Tuesday, April 17, 2012

“Dean Spanley”

Director: Toa Fraser 2008
A lovely film with a superlative cast (Peter O’Toole, Sam Neill, Jeremy Northam, Bryan Brown) that escaped me until discovery via a random search of downloadable movies from Netflix (one reason for the film’s obscurity: Miramax, the American distributor, chose to release it straight to video and cable). Although I watched “Dean Spanley” before reading the book, I’d like to discuss the novel first for reasons I hope become apparent as we move along.
“My Talks With Dean Spanley” by Lord Dunsany appeared in 1936. Lord Who? I suggest you Google the author and his many accomplishments, but here are the opening grafs from Wikepedia:
“Edward John Moreton Drax Plunkett, 18th Baron of Dunsany (24 July 1878 – 25 October 1957) was an Irish writer and dramatist, notable for his work, mostly in fantasy, published under the name Lord Dunsany. More than eighty books of his work were published, and his oeuvre includes many hundreds of published short stories, as well as successful plays, novels and essays.
“Born to one of the oldest titles in the Irish peerage, Dunsany lived much of his life at perhaps Ireland's longest-inhabited home, Dunsany Castle near Tara, worked with W.B. Yeats and Lady Gregory, received an honorary doctorate from Trinity College, was chess and pistol-shooting champion of Ireland, and traveled and hunted extensively.”
He also fought in the Second Boer War and World War l, in which he served in the trenches and was wounded. A rich, event-filled life.
A mere 149 pages, the novel consists of exactly what the title implies: conversations between the narrator and Dean Spanley, a dignified, somewhat reticent Edwardian clergyman the narrator meets at his club and discovers a shared interest: the transmigration of souls. The narrator also discovers that the Dean enjoys a rare port—Imperial Tokay from Hungary—and under the wine’s influence the Dean regresses to a previous life: as a dog called Wag by his masters, although the dog himself prefers the name Moon-chaser because, as the Dean recalls: “Many’s the time I’ve told him [the moon] to go away and not look at me in that odd manner; and he pretended not to hear me. But he knew all right, and he knew he was odd and strange and in league with magic, and he knew what honest folks thought of him: I’ve told him many a time.”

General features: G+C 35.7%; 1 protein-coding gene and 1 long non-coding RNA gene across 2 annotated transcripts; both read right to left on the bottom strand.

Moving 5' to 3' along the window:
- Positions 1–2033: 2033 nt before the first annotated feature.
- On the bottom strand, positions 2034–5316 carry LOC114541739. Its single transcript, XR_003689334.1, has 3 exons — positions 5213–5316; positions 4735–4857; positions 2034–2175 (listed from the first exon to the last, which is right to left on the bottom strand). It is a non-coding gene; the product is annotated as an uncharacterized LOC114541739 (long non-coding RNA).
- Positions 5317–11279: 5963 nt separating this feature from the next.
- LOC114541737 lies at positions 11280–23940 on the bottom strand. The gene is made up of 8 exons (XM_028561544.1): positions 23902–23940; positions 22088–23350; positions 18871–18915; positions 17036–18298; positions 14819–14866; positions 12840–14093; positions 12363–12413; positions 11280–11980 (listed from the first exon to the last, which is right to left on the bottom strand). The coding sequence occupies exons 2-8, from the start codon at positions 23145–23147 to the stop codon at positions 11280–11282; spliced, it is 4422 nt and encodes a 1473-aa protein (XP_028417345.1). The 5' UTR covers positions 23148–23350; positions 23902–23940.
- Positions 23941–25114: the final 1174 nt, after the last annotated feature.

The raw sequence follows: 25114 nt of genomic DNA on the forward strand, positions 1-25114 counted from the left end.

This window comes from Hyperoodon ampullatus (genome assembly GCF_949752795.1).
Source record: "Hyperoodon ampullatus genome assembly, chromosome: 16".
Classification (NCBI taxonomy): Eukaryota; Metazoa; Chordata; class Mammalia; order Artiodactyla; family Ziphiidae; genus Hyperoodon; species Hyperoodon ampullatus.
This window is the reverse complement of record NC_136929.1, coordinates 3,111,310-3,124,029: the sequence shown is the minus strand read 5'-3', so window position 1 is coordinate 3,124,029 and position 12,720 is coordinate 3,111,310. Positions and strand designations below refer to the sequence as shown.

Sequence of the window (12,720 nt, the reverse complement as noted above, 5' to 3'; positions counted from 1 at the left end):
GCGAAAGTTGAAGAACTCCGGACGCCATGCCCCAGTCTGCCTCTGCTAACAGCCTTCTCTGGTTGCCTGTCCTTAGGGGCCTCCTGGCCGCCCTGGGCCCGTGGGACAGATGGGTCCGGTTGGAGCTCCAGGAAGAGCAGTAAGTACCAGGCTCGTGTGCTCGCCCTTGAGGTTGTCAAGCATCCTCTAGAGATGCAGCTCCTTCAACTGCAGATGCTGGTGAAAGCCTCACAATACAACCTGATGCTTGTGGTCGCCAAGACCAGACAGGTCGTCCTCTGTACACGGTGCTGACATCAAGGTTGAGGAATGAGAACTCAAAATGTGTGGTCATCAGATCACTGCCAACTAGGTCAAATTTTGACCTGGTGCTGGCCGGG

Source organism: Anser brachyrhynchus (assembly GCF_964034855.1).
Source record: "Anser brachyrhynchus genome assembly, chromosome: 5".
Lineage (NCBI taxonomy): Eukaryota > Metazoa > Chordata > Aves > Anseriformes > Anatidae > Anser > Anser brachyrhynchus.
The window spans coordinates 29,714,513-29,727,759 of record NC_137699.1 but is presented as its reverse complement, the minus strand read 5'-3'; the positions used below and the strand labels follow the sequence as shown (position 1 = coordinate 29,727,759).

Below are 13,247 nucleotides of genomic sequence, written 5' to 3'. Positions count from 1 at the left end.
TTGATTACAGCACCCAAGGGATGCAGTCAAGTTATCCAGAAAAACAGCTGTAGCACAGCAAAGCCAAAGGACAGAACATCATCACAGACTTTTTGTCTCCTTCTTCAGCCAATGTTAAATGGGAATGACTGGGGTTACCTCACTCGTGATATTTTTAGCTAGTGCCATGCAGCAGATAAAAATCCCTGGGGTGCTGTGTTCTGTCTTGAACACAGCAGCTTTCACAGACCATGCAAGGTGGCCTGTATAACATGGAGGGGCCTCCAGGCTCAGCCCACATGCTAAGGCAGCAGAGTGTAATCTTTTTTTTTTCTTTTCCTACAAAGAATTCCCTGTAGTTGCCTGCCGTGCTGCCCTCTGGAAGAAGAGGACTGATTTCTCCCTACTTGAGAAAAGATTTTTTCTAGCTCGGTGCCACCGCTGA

A shaggy dog story, perhaps, but one told with great charm and insight. In her New York Times review, Katherine Woods praised Dunsany’s work for “its originality and wisdom, its understanding and subtlety and whimsical charm . . . [the book] can be read with the keenest enjoyment again and again and again.”
Quite so, but what a challenge for a screenwriter to turn an essentially plotless novel into a film. Enter the gifted Alan Sharp (b. 1934; credits include “The Hired Hand,” “Ulzana’s Raid,” “Night Moves”), who wrote a brilliant script, expanding the story and adding characters while remaining true to Dunsany’s original premise. Sharp’s script is a perfect example of how gifted writers can transform seemingly unfilmable material into a witty and quite moving film.
Without giving too much away, Sharp’s script provides the narrator (Northam) with a wealthy, cantankerous father (O’Toole in a great performance) who has withdrawn from life after the death of another son in, yes, the Second Boer War. Enter Dean Spanley (Neill) and his canine reminiscences, courtesy of the rare Imperial Tokay supplied by a sly fellow (Brown) who calls himself a “conveyancer.”
There are no special effects or make-up tricks here, and Neill never apes the mannerisms of his former four-legged entity. Rather, he ever-so-slightly relaxes his face, turning the starchy cleric into a blissful storyteller who clearly loved howling at the moon and chasing rabbits (Wag’s favorite prey).
There are several surprises along the way. The actors are at top form. There’s little action, save for dogs gamboling during parts of Spanley’s regressions, but the talk is gentle and evocative. Expertly directed by Fraser. A movie that deserved attention and awards. I don’t think you’ll be disappointed.


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